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Energy secretary Rick Perry touts U.S. government AI efforts
The U.S. government is ramping up AI research and development efforts to try to stay ahead of China in both public and private sector AI efforts.
CHICAGO -- Even as he fended off questions about his involvement with Ukraine, Energy Secretary Rick Perry touted government AI efforts and said the U.S. is in a high-stakes battle for AI supremacy with China.
Perry headlined the InnovationXLab Artificial Intelligence Summit here this week, sponsored by the Department of Energy. The DoE oversees government AI research and development programs which are largely concentrated at 17 national laboratories, including the Argonne National Laboratory in Lemont, Ill. outside Chicago.
"The artificial intelligence effort in this county, I don't think it's ever been more focused, ever been better funded," Perry said during a media event at the summit. "We're in a great competition with our friends around the globe, particularly China. They're spending massive amounts of money and are really focused on this."
Asked about his role in the recent controversy over U.S. relations with Ukraine, which precipitated congressional Democrats' impeachment inquiry into President Donald Trump's dealings with Ukrainian president Volodymyr Zelensky, Perry said he is ready to answer questions from Congress.
Perry has met at least three times with Zelensky since the former Texas governor has been energy secretary, including once as a stand-in for Vice President Mike Pence.
High performance computing and AI
The summit focused heavily on the convergence of AI and high performance computing, which is expected to reach a high point in 2021 with the Aurora exascale computer project to be housed at the sprawling Argonne campus.
Aurora, touted as what will be the world's fastest supercomputer, capable of reaching processing speeds of 1 quintillion -- or one billion times one billion -- calculations per second, is a joint undertaking by Argonne, Cray and Intel.
Argonne officials say they expect that computing power and architecture, built from the start for AI, to make possible breakthroughs in precision medicine, the energy grid and transportation.
Among the several hundred researchers, scientists and government AI officials at the summit here this week were also employees of private companies looking for the latest artificial intelligence technologies.
Piuter Kogan, a lead engineer for Deutsche Bank in New York, said he's interested in potentially collaborating with one of the national labs. He noted he was not speaking for his employer.
"There are many areas in banking and finance today that can benefit from high performance computing and AI," Kogan said.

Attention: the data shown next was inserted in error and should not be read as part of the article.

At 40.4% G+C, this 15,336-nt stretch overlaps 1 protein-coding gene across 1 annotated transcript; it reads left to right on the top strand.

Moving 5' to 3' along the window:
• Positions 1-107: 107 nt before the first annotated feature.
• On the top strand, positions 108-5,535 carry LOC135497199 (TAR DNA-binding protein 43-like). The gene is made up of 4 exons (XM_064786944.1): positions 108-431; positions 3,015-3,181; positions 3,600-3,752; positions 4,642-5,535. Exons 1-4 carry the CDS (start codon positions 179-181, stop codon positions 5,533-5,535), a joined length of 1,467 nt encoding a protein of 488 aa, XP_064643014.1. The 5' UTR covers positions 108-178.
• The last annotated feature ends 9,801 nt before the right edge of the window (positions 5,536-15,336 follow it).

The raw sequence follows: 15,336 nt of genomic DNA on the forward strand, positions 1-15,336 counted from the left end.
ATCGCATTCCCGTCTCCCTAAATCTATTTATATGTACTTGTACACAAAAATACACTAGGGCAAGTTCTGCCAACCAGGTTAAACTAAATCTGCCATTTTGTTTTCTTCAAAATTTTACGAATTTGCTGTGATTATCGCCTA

These applications include risk management, order processing and fraud detection.
"One of the things the national labs have is about 10 to 15 years more data (than most private companies)," Kogan said.
U.S. vs. authoritarian regime use of AI
One of the conference keynoters, U.S. chief technology officer Michael Kratsios, maintained that the U.S. leads the world in AI research and development, noting a recent funding boost for the federal AI initiative.
Will HurdU.S. Representative
Kratsios contrasted U.S. government AI efforts with those of countries that he maintained use AI to control its citizens.
"We must continue to do it in a way that embraces American values. When we lead in AI, it will drive our free and prosperous future," he said. "Authoritarian regimes use technology as another way to control their people, using AI to surveil the population, limit free speech."
While Kratsios did not single out China by name, another keynoter, Rep. Will Hurd, a Texas Republican and former CIA agent, did so in emphatic terms, alleging that China has created a "surveillance state" in Guangdong province.
"We know that technology in the wrong hands threatens our values. China is not using facial recognition to make it easier to buy groceries," Hurd said. "We know they are developing it to oppress their citizens."
Government-private sector collaboration
Also at the conference, DoE and national laboratory officials highlighted collaborative projects that Argonne and other laboratories such as Los Alamos, Oak Ridge and Sandia have pursued with private companies.
The U.S. government AI program, while relatively unheralded, has been robust for more than a decade and has featured advanced research partnerships with large and small companies, noted Steve Conway, senior vice president of research at Hyperion Research. Projects have centered on AI, large-scale simulation and big data analytics.
At the same time, big AI users such as PayPal have pushed AI forward as enterprises seek to perform AI on exponentially increasing volumes of data, he said.
"Nobody has more experience than DoE at doing that. They're working with really, really big volumes of data," Conway said in an interview at the summit. "The (U.S.) government is definitely at the leading edge for this stuff."